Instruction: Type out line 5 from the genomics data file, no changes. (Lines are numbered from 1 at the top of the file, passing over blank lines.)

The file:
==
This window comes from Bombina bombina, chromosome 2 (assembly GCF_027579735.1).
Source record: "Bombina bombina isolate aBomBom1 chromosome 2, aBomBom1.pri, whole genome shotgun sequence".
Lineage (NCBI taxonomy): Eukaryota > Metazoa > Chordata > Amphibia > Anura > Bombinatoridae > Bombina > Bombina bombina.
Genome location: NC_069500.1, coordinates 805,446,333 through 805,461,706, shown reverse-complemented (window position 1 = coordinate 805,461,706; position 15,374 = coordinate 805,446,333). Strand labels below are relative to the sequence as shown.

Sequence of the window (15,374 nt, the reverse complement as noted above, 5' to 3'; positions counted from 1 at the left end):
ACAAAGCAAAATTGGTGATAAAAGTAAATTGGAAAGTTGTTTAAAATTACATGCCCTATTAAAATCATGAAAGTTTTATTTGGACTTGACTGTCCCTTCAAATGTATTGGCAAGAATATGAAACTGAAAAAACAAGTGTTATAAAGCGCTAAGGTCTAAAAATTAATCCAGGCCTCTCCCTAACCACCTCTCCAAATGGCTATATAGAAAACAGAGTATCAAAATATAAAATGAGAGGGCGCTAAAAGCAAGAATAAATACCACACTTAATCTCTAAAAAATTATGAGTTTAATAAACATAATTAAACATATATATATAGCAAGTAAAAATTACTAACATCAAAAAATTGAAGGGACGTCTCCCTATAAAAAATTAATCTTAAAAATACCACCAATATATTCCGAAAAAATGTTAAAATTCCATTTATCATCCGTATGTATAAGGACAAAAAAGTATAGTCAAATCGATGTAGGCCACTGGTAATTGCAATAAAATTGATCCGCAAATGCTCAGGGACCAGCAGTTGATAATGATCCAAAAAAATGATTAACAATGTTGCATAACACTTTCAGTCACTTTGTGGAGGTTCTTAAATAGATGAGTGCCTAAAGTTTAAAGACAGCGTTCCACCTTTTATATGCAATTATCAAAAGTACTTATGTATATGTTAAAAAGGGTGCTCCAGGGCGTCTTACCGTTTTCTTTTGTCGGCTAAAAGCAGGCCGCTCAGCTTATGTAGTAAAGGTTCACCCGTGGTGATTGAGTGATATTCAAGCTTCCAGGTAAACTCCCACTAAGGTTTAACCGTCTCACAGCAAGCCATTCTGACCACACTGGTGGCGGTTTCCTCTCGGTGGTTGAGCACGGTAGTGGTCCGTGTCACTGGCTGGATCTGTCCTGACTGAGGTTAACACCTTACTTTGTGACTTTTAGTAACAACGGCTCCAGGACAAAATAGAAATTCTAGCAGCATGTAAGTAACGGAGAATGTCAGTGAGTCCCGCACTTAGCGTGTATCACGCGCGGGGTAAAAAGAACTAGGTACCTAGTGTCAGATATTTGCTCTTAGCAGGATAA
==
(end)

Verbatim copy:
Sequence of the window (15,374 nt, the reverse complement as noted above, 5' to 3'; positions counted from 1 at the left end):